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In Chapter Five, the ceremonies begin with a young girl singing, followed by a prayer and more singing. Drawing himself back to the events, the narrator realizes that a guest has started to speak with amazing command. Reverend Barbee, the speaker, resembles a little Buddha and speaks about the Founder and the dream of the college in such a moving manner that the narrator feels numb and more in love with the college and what it stands for than ever before. It is an epic that Barbee tells: of the Founder escaping slavery, and of the tearful tragic end which he comes to, witnessed by Barbee and Bledsoe.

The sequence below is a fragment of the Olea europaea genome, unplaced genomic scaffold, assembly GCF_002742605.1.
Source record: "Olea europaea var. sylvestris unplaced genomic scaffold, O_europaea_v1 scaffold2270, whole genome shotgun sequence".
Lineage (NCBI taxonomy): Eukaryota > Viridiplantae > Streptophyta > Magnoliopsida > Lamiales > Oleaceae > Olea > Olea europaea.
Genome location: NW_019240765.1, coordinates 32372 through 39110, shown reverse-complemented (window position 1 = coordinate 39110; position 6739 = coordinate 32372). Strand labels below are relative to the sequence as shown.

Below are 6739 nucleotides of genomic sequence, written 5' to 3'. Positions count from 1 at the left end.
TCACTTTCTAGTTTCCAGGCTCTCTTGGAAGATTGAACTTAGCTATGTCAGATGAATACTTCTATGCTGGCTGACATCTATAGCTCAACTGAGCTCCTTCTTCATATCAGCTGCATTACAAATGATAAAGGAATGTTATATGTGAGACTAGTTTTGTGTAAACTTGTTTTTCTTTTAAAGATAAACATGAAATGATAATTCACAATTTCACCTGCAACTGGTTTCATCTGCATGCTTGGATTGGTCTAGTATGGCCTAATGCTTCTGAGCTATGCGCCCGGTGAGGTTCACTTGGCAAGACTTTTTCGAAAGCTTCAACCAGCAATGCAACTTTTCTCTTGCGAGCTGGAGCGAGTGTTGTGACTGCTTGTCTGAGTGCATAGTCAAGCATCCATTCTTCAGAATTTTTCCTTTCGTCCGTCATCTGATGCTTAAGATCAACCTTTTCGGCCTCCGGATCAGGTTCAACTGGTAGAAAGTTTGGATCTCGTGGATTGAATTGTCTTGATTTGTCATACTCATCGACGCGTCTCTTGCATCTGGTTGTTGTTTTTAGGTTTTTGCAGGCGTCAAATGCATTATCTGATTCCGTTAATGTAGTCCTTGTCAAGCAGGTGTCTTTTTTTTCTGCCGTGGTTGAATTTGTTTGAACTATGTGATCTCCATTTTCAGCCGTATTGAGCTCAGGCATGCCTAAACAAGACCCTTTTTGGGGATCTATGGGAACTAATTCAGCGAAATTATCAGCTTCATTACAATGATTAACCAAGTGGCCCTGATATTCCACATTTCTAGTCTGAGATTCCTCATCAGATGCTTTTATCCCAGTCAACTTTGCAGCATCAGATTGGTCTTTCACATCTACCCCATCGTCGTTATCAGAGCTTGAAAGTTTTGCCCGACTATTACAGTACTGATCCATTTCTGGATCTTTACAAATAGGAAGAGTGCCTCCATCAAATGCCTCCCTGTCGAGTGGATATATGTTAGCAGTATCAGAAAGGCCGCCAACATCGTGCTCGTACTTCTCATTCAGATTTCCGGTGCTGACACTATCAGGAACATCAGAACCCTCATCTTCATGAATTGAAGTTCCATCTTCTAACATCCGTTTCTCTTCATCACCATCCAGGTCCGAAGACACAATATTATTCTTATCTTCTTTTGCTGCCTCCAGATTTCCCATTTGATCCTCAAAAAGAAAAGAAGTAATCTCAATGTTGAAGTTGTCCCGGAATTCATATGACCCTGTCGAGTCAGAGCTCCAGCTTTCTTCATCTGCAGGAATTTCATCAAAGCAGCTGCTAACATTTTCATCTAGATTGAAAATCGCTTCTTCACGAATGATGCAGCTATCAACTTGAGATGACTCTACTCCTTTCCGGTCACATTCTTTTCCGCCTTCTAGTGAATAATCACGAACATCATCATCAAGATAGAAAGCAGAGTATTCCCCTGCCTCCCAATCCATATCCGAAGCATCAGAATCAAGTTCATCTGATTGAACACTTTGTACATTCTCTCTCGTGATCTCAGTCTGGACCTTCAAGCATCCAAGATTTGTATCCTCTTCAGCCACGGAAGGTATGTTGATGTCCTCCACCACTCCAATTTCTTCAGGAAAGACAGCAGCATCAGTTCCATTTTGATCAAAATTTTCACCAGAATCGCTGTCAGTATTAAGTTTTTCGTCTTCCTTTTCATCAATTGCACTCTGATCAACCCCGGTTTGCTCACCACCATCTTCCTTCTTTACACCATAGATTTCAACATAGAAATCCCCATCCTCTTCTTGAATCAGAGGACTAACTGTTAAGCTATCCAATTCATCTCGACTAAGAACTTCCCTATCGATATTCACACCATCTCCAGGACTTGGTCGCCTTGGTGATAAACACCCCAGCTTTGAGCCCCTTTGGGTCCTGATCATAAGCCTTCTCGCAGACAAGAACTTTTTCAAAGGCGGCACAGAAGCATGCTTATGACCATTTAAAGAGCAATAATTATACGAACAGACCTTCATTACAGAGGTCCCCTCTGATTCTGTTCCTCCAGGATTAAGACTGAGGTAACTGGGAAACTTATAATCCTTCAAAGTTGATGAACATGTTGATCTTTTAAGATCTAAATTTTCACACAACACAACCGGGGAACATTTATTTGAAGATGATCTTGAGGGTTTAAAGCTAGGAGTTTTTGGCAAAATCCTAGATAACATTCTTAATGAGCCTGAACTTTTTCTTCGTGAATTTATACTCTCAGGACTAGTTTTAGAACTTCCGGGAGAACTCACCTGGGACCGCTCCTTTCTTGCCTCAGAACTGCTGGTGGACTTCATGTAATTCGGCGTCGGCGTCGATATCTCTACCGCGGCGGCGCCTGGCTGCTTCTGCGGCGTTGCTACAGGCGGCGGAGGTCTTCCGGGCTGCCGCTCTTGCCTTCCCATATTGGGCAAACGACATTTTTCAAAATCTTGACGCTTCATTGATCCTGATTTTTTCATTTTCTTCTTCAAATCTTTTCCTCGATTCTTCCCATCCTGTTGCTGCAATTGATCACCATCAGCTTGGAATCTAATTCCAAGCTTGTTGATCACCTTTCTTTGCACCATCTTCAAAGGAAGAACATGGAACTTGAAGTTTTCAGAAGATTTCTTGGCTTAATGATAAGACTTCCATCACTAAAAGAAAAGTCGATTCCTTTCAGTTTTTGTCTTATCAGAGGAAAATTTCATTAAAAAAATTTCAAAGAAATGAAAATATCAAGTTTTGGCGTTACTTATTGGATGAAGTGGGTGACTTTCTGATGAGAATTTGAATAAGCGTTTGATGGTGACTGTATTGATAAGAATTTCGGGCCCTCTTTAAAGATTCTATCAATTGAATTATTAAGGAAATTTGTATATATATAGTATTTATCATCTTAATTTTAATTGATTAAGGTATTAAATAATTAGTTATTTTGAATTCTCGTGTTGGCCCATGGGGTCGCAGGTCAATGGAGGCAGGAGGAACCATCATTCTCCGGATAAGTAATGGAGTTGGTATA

The event at chapel which affects the narrator most is the speech of the Reverend Barbee. Here the reader is faced with yet another example of storytelling within storytelling. Not only is it a story though, it is one which has been told many times before him. And this story too has echoes of the how the narrator's life will proceed, touching on points such as an underriding conspiracy, a funeral procession, and the journey underground. Another clue of this man falling into a pattern of the narrator's life is the dark-glasses the reverend "hides" behind, a notion which will surface in later chapters. Barbee is described as Buddha-like, but what is most surprising to the narrator about his physical qualities is the shock that he is blind. Thus pretense is suggested; Barbee can orally illustrate a story for others but cannot see himself. He is hiding his blindness behind the glasses while creating an illusion for the audience to see into and believe.